I sit here writing this article on May 24, 2013. Exactly one year ago, I was dancing with my friends and having the time of my life at my senior prom. Our last year of high school had culminated and we all looked forward to the next big stage in our life—college. I sit here looking at pictures from that night, the smile on my face and the happiness in my eyes. Those aspects were specific to that particular night. But when I fast forward to one year later, here I am sitting in my communication section on a Friday with that same joy and excitement.
This was the biggest transition I went through since coming to University of California, Santa Barbara. Instead of simply showing up to “my life” back at home, I suited up and engaged in activities in my passions at UCSB.
The most important thing I have learned at UCSB is what it takes to succeed. It’s not like high school where you can simply show up to class or extra curricular actives. In order to do well, you have to exhibit passion for the topic. I’ve definitely learned this the hard way when I decided to do a major because it looked good for a job. However, I realized I hated all of my classes. How could I not like math and science, which were classes I had taken every year of my elementary and high school career? I was never asked before, “what do you want to do, what do you want to learn about?” Now that I was finally being asked, I had absolutely no idea what the answer was.
I always thought I wanted to be an economics and accounting major. I wanted to graduate from school, find a job, and be successful in my life. Just like everyone else. I took classes for my major this year, but I then realized I did not enjoy any of them. I didn’t know where I wanted to go. I started to do some soul searching to answer this question. I went online, asked some friends, and even talked to academic advisors. I realized that it is so important that I get the most out of my UCSB education and enjoy what I am learning in school. So I made the difficult decision to change my major to political science and venture down a path with an unknown destination.
At UCSB I wanted to find groups of friends who shared the same passions as me outside of lectures and classrooms. I had always been passionate about basketball. I played year round in high school both on my school’s team and a club team. Needless to say, I didn’t have enough free time to start taking up new activities that come with serious commitment. So, in the middle of fall quarter, I made one of the best decisions of my life and joined the Ski and Snowboard team. The members of this team took me in as a skiing buddy but most importantly as a friend. Through our passion of skiing, our friendship developed into something stronger. By spring, I had gotten involved in Associated Students and started working for The Bottom Line. It definitely took some courage to join all of these activities alone. But in reality, the first step was the hardest—going to the first meeting. Most of the people that I’ve met here at UCSB are as sunny as the weather in Isla Vista. There was nothing to be afraid of. No more high school social hierarchy to adhere too. UCSB became my home and Isla Vista my stomping grounds.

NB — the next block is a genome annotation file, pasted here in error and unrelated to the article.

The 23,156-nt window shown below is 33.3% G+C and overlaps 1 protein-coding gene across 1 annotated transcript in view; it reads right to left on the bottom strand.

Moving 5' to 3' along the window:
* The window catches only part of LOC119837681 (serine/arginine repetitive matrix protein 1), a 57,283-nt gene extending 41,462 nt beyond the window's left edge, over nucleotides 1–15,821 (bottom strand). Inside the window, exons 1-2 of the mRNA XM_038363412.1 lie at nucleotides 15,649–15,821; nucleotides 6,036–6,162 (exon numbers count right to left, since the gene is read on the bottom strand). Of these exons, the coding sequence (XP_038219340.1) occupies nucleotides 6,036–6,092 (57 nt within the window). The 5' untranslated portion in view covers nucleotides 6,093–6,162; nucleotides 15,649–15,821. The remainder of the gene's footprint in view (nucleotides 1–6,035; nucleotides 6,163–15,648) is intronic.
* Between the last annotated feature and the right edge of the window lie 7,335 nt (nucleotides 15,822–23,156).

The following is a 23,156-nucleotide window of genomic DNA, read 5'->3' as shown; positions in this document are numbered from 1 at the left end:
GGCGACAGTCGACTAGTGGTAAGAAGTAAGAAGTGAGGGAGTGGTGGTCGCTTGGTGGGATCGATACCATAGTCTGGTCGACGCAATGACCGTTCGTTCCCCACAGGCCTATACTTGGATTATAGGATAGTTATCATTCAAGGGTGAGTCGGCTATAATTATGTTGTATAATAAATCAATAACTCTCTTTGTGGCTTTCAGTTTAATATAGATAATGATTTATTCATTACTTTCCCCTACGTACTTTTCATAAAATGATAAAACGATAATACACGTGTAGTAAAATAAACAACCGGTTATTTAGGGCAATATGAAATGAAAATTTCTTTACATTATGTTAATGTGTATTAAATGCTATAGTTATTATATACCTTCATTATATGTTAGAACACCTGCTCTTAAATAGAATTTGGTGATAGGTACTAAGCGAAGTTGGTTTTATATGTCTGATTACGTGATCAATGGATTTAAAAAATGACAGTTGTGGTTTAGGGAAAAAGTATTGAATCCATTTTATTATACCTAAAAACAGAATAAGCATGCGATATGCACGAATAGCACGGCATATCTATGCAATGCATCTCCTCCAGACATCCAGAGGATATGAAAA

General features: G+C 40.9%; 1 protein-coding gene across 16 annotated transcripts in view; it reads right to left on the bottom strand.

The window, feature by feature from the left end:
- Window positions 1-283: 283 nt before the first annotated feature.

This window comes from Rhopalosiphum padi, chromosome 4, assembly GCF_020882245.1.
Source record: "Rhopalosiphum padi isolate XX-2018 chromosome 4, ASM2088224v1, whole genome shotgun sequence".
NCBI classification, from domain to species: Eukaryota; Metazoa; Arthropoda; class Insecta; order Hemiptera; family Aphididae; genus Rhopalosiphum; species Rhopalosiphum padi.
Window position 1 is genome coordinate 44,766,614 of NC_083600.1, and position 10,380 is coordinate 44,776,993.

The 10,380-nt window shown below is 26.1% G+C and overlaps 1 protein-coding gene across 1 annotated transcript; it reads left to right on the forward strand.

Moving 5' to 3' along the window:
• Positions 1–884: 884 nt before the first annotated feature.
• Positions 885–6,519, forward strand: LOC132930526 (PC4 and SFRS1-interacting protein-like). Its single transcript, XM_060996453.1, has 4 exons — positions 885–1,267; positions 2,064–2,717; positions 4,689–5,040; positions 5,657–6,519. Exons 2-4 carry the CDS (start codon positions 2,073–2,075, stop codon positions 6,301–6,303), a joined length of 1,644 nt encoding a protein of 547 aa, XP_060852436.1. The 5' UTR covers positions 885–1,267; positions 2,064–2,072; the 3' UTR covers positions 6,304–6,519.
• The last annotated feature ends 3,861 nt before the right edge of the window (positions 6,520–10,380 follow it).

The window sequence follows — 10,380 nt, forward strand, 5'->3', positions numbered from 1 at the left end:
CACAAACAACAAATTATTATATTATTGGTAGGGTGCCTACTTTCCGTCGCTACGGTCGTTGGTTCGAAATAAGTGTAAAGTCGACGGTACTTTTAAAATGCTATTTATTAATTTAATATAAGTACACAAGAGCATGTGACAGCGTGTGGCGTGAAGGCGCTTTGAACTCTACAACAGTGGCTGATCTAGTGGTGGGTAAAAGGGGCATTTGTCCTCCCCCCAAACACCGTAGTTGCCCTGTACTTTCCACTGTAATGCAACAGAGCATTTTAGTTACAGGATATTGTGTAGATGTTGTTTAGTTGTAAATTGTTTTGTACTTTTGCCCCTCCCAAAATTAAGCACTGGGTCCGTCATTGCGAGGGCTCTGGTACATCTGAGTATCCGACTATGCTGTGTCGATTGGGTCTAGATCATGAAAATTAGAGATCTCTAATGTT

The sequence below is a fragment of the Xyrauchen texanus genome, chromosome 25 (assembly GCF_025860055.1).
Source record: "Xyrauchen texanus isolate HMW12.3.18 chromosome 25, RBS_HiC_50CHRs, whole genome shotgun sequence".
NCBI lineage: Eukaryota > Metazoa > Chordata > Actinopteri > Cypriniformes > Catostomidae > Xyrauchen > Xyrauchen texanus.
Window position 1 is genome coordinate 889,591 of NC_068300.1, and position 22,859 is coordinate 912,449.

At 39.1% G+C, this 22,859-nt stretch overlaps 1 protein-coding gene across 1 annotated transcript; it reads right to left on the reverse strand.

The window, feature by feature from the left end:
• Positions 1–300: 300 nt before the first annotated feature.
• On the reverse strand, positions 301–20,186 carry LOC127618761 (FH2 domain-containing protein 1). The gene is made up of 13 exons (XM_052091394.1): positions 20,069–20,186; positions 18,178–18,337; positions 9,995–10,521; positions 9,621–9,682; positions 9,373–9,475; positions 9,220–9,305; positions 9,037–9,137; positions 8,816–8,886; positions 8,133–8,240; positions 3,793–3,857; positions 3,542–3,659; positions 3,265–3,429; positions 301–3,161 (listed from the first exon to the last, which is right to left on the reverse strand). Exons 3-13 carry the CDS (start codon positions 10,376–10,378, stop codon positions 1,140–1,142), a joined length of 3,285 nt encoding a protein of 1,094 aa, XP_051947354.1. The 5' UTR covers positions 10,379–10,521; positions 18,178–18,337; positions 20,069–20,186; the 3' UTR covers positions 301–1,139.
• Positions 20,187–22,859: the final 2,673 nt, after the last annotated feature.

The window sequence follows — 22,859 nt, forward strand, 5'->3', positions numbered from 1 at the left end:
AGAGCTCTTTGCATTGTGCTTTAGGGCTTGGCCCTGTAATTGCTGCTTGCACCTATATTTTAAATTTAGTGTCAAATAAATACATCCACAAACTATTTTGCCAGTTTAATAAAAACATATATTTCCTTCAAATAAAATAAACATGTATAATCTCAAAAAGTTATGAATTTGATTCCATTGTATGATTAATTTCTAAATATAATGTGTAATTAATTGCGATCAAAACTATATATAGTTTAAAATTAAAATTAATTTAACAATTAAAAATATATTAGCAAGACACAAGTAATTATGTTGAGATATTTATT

Recently, I went back home for my brother and sister’s senior prom. I returned to a place where people knew me a year ago. Here I was at my siblings’ prom sentimentally reminiscing this collection of moments, the safety and comfort I had felt around me—the comfort I had lost at UCSB. Even though there is so much uncertainty, UCSB has given me the opportunity to explore into the unknown. I don’t know where I’ll be three years from now. I don’t even know where I’ll be next fall. The thing that I do know is that I’ll be smiling and laughing the whole way through.
I challenge you to go outside of your comfort zone. I challenge you to be different than you were last year. Even though sometimes it’s hard to stay true to yourself, I challenge you to never stop transitioning—maybe not necessarily into a different person but into a better self. Catch ya on the other side, and see you in the fall.